Outside the United States, the Pentagon controls a collection of military bases unprecedented in history, reports todays Le Monde. “With U.S. troops gone from Iraq and the withdrawal from Afghanistan underway, it’s easy to forget that we probably still have about1,000 military bases in other peoples’ lands. This giant collection of bases receives remarkably little media attention, costs a fortune, and even when cost cutting is the subject du jour, it still seems to get a free ride.
“With so much money pouring into the Pentagon’s base world, the question is: Who’s benefiting?
“Some of the money clearly pays for things like salaries, health care, and other benefits for around one million military and Defense Department personnel and their families overseas. But after an extensive examination of government spending data and contracts, I estimate that the Pentagon has dispersed around $385 billion to private companies for work done outside the U.S. since late 2001, mainly in that baseworld. That’s nearly double the entire State Departmentbudget over the same period, and because Pentagon and government accountingpractices are so poor, the true total may be significantly higher. Continue reading “America’s 1,000 Plateaus”
In those first minutes, they’ll be stunned. Eyes fixed in a thousand-yard stare, nerve endings numbed. Today’s issue of Le Monde carries a story on nuclear conflict in the Middle East. “They’ll just stand there. Soon, you’ll notice that they are holding their arms out at a 45-degree angle. Your eyes will be drawn to their hands and you’ll think you mind is playing tricks. But it won’t be. Their fingers will start to resemble stalactites, seeming to melt toward the ground. And it won’t be long until the screaming begins. Shrieking. Moaning. Tens of thousands of victims at once. They’ll be standing amid a sea of shattered concrete and glass, a wasteland punctuated by the shells of buildings, orphaned walls, stairways leading nowhere.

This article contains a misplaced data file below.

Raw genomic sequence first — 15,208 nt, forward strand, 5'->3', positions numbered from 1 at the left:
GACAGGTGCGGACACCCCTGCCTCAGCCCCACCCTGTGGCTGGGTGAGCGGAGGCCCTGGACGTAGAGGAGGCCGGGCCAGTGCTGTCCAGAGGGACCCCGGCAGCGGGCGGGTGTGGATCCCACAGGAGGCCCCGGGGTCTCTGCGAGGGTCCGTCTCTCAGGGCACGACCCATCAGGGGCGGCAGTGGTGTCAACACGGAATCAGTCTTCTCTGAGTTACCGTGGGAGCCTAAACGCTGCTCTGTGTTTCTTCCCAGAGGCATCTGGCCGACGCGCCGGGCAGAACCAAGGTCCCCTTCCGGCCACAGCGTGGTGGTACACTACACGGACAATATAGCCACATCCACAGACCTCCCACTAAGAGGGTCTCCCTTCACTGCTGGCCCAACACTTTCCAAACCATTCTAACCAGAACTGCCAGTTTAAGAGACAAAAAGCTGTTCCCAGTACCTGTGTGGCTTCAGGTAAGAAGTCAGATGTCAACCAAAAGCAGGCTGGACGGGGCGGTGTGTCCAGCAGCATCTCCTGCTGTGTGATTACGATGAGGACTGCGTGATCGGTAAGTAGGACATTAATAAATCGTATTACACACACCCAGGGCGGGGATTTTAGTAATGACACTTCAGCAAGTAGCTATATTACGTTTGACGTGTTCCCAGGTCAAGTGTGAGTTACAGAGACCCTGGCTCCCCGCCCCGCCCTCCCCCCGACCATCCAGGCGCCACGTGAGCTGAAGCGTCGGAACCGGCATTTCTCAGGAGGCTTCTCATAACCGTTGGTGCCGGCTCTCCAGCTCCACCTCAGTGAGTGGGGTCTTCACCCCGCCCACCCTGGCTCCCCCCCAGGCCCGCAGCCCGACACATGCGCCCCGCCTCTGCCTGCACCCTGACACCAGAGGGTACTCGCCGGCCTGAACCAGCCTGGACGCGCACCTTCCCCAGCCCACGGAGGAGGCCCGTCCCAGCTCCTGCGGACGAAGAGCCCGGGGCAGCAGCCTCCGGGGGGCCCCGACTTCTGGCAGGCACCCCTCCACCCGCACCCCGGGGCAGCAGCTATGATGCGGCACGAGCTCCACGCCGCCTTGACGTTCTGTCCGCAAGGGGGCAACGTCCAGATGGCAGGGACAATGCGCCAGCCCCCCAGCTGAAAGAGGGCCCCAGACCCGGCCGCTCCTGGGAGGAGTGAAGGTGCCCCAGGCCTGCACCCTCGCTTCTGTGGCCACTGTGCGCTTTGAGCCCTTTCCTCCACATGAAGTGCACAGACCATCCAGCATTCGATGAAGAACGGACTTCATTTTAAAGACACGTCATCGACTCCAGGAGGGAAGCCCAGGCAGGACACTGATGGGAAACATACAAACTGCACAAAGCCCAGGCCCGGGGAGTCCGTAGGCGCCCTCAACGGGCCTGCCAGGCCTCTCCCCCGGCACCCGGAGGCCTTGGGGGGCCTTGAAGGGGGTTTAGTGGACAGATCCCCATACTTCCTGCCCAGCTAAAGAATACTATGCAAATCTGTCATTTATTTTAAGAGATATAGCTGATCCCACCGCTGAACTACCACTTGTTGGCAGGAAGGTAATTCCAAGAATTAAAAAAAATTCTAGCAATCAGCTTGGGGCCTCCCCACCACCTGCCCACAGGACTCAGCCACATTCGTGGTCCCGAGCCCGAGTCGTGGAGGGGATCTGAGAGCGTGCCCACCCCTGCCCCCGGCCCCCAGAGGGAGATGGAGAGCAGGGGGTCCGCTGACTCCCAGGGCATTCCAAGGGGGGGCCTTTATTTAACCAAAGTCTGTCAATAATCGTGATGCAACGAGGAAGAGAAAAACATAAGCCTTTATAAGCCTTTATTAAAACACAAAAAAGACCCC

“This could be Tehran, or what’s left of it, just after an Israeli nuclear strike.
“Iranian cities — owing to geography, climate, building construction, and population densities — are particularly vulnerable to nuclear attack, according to a new study, “Nuclear War Between Israel and Iran: Lethality Beyond the Pale,” published in the journal Conflict & Health by researchers from the University of Georgia and Harvard University. It is the first publicly released scientific assessment of what a nuclear attack in the Middle East might actually mean for people in the region. Continue reading “The Middle East nuclear option”
Might America’s current “volunteer” military service be neutralizing opposition to the nation’s war-making? An article in today’s Salon.com says that the U.S. may be lacking to will to protest its involvements abroad because of the resulting appearance of “support” for it’s antagonisms.
“Few probably recall the name Dwight Elliott Stone. But even if his name has faded from the national memory, the man remains historically significant. That’s because on June 30, 1973, the 24-year-old plumber’s apprentice became the last American forced into the armed services before the military draft expired.